Now I get it

For the life of me I couldn’t figure out why people would spend their hot Augusts in the kitchen making tomato sauce.  Why not just can the tomatoes and make sauce this winter?  Well, after processing 36 lbs this morning into sauce in less than 2 hours I get it now.

Last year I bought 40 lbs of tomatoes and canned them in quarters.  It took about 6 or 8 hours to clean them, remove the skins, get them in the jars, canned and then downstairs.  Perhaps more time.

This morning I put 36 lbs of quartered tomatoes through the Victorio  and juiced them in less than two hours.  In fact, it is just now 2.5 hours since I started and I’ve already cleaned it all up.  The sauce is in the oven cooking down right now so that doesn’t really count as time spent canning.  Once the sauce is ready I’ll have to can them, but that doesn’t take a whole lot of time either.

So by juicing them and making sauce instead of canning the whole tomato I saved myself at least 4 hours, even with the canning still to come.

Now I get it.

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9 responses to “Now I get it

  1. I used to put my squashed tomatoes in the crockpot to cook down on high, lid slightly ajar.
    Kept the heat contained a bit more. I used a Foley Food Mill to squash my tomatoes so it was thicker than juice. Just a thought.

  2. When I make my sauce I don’t remove the skins, I simply puree the lot, skin & all, you would never know they had been left on, and there is so much goodness in those skins!

    Blessings:)

  3. Matt,

    Slightly off the topic, but how to you keep the tomatoes from getting blight? All of mine have it and are dying. 😦 I have also noticed that most of the poeple in my neighborhood have it. Any ideas? The only things I am finding so far on line are “plant disease resistant plants” and basically that there is nothing I can do to save my plants. I am very saddend by this.

  4. Tara–

    When I see yellowing leaves I usually snip them off at the stem and toss them. The thought being that this will get the fungus away from the plant before it can spread to other plants.

    I also try to make sure to water in the mornings so the leaves can dry through the day. I plant tomatoes that are good for my area from a local seed company, which helps. I also mulch the bases of the plants to moderate moisture and I put the tomatoes in heavily composted areas.

    I still get blight though. I think snipping off the leaves seems to be the most effective control.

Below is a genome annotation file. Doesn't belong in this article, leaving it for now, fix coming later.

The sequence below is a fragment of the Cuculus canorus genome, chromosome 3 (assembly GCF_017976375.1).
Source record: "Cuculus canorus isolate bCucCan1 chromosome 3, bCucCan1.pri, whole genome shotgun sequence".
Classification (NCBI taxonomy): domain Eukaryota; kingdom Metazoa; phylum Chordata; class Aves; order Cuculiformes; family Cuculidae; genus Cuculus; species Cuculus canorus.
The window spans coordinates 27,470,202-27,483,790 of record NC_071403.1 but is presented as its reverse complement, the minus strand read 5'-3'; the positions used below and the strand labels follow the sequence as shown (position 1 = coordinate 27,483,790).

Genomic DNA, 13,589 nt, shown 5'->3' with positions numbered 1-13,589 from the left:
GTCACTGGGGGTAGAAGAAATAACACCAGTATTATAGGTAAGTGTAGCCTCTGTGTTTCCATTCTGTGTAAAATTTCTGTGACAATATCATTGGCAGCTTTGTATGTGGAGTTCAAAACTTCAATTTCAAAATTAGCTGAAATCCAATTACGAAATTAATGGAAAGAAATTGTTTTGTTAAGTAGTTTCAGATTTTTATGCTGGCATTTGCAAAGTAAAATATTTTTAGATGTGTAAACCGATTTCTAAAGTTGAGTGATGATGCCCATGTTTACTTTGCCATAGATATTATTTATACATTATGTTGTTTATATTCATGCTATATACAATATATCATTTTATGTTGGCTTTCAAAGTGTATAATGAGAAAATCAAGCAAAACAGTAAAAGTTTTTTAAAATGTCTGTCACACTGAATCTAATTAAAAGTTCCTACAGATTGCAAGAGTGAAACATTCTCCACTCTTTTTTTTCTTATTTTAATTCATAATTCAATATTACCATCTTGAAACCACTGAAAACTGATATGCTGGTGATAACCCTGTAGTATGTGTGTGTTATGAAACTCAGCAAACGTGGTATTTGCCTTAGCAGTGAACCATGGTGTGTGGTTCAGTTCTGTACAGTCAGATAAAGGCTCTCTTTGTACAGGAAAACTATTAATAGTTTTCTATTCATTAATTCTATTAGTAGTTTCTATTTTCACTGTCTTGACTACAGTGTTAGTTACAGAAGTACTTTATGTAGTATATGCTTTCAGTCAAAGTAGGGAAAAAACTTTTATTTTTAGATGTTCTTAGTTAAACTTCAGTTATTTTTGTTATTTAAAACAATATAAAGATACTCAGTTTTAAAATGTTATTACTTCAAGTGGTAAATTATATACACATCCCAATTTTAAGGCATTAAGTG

5. Molly-

    I’ve tried that puree technique and it wasn’t a huge hit here. I guess I like the sauce without the seeds. Thanks for the thought though.

  6. I do what Molly does, sort of. I quarter the tomatoes, cook just until tender, put them through the food processor and then, through a sieve, which takes out the seeds and any skins that would puree. Then, with some of the pulp still in the juice, I add all of my sauce spices or soup additions, and cook/can as directed.

    I completely agree with you – it really is faster and easier than trying to can them whole or in quarters, and when I get ready to use them, it’s just a matter of popping open a jar and heating, rather than popping open a jar, putting it through the food processor, cooking, adding seasoning …. There’s something to be said for “convenience foods”, eh?

    I’d like more info on how you bake your sauce? I always simmer mine in a pot on top of the stove, which requires watching and stirring to prevent burning.

  7. I use my food processor and a sieve after I’ve cooked my tomatoes to just tender. The food processor purees everything nicely, and the sieve takes out the seeds, which I don’t really care for, either, and using those tools is certainly much easier than spending hours skinning and deseeding tomatoes.

    I completely agree with you – it really is faster and easier than trying to can them whole or in quarters, and when I get ready to use them, it’s just a matter of popping open a jar and heating, rather than popping open a jar, putting it through the food processor, cooking, adding seasoning …. There’s something to be said for “convenience foods”, eh?

    I’d like more info on how you bake your sauce? I always simmer mine in a pot on top of the stove, which requires watching and stirring to prevent burning.

  8. Stick it in the oven at 350 or something. That’s it.

    It takes longer than using the stovetop but sometimes it’s useful. Like, I can put the sauce in the oven and go to bed and come back in the morning and it will be thickened. I’m going to try the crockpot too and see how that works out.

  9. Thanks Matt!

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